The field program is broken down into different parts. The field and lab training portions of the program involve all the aspects of archaeology, preparing the student to operate in a field archaeology environment anywhere in the world. Benefiting from the over 50 years combined staff experience in teaching archaeology, each student is instructed in methods of site reconnaissance, surveying, excavation techniques, data recording, photography, and drawing. In the laboratory, students are guided through different aspects of artifact analysis, such as ceramic typology and stone tool production experiments.
A field journal will be covering every day in the field will be handed in by the student to the professors. The journal will cover the research being conducted and critically analyze the experience as it is ongoing. We find it is important for our students to reflect upon the daily rhythm of their lives. We will also require one or two blog posts during the trip.
Food and Lodging
Foothill Program students will be residing in Pambamarca in the small town of Cangahua, which is located in the County of Cayambe on the northeastern limits of the Province of Pichincha (all about one hour north-north-east of Quito). The capital city of this county is also named Cayambe, which you will find on any map of Ecuador (Cangahua, however, doesn't always appear). Cangahua sits in the hills south of the city of Cayambe and it takes about 15 minutes to travel between them by bus. As you will discover, Cangahua itself is wonderful place to live-- small, open and enjoyable.
Participants will stay in a dormitory-styled house located behind the main church in the town of Cangahua. This ‘Casa Comunal’ is a large, two-story building with electricity, running water, showers, a kitchen, a mess hall and plenty of beds. When the project is up and running meals will be prepared for the project by two cooks that are hired from year to year. The food is excellent and super healthy! (imagine tasty quinoa pancakes)
If the idea of the dormitory-styled living in Cangahua is uncomfortable, students can elect (for extra cost) to stay in the Hacienda Guachalá. Check it out at www.guachala.com.
All ages are welcome from high school graduates to long ago retired. We believe in letting people go at their own pace. If you are concerned about your abilities to keep up with the group, please don't be worried.
Getting to Ecuador
All students will be arriving to Quito’s international airport on or before July 1st. If you arrive on July 1st a senior project member will be picking you up. If you arrive before July 1st, you are on your own, but will be given detailed instructions for how to get to our main project living quarters. It is actually quite easy, and we are big proponents of arriving early and staying later as part of your adventure to South America. Most students make friends and decide to stay later traveling. You are already there so you might as well see the world!
The program fee for students is $1500 for the three-week program. This money goes towards the transportation, food and housing in Ecuador, as well as all other costs of the project such as field trips. It is very reasonable and far less than most other programs. We are on the short side for program length, but we urge you to travel in country after our project, and this is inexpensive as well. You will also have to buy your own plane ticket and update your passport before coming to Ecuador. Plane flights have been around $500 for budget flights, which is again very reasonable.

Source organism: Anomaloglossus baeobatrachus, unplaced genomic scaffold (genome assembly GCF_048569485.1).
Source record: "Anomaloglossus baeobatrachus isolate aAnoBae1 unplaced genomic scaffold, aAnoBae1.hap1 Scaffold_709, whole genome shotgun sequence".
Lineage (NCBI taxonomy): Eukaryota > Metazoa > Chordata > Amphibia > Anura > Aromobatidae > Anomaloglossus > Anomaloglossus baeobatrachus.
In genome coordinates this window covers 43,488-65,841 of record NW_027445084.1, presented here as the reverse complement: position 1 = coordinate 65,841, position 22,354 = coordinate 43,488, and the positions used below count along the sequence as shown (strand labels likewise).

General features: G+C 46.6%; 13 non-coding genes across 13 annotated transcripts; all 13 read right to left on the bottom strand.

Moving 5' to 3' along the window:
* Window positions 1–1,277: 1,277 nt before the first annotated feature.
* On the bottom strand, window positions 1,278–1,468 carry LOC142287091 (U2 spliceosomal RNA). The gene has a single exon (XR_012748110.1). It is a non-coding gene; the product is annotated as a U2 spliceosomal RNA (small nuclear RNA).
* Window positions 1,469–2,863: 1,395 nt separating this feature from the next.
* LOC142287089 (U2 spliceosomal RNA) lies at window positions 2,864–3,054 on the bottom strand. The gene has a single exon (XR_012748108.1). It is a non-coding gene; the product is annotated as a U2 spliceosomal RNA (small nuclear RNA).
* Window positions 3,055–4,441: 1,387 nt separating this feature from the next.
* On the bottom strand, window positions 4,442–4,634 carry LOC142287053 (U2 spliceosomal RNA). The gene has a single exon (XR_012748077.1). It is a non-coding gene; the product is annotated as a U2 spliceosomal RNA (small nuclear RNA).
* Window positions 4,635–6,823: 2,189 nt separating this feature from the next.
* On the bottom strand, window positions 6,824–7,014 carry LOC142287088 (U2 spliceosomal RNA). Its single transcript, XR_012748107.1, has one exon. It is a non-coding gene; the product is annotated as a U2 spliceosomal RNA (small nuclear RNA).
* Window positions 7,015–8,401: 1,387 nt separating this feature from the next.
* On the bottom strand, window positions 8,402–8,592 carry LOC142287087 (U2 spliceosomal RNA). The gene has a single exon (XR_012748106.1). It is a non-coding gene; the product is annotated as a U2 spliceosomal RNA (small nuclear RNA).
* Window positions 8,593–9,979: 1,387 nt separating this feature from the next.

Who Can Apply?
Anyone 18 or over can apply to the program. We are looking for students and staff with previous experience in the field of archaeology to join us this summer. Often we have large programs of over 50 people, but this summer we are looking to run the program at a smaller size of less than 20 people. We will be selective in our application process as there will not be as much space to accommodate students this year. We urge everyone to apply and we will let you know as soon as possible whether you have been accepted to the program.
Financial Aid is available for Enrollment in a Study Abroad Program while attending Foothill College; foothill.edu/financialaid/apply.html Please make the aid office aware that you are doing the summer abroad program.
Dr. Samuel Connell
Department of Anthropology
12345 El Monte Rd.
Los Altos Hills, CA 94022
DO NOT HESITATE TO EMAIL OR CALL IF YOU HAVE ANY QUESTIONS!!!
Connell, Gifford et. al, "Hard Times in Ecuador." Antiquity. 77: 295. 2003.
D'Altroy, Terrence, The Incas (The Peoples of America). Blackwell Publishing, 2003.
Newson, Elizabeth, Life and Death in Early Colonial Ecuador. University of Oklahoma Press, 1995.
Cieza de León, Pedro de, The Discovery and Conquest of Peru: Chronicles of the New World Encounter. Durham and London: Duke University Press, 1998.
Athens, J. S., II, "Ethnicity and Adaptation: The Late Period-Cara Occupation in Northern Highland Ecuador." in Resources, Power, and Interregional Interaction, edited by E.M. Schortman and P.A. Urban. 193-219. New York: Plenum Press., 1992.
Hyslop Inka Settlement Patterns
Q. Who Can Apply?
A. Anyone with a high school diploma who will be 18 or over when we travel.
Q. Do I need to be an archaeologist?
A. Certainly not.
Q. Will there financial aid?
A. We are working on this through the Foothill Foundation and Financial Aid at Foothill.
ALL OTHER QUESTIONS CAN BE ANSWERED VIA THE PROJECT WEBSITE (coming soon).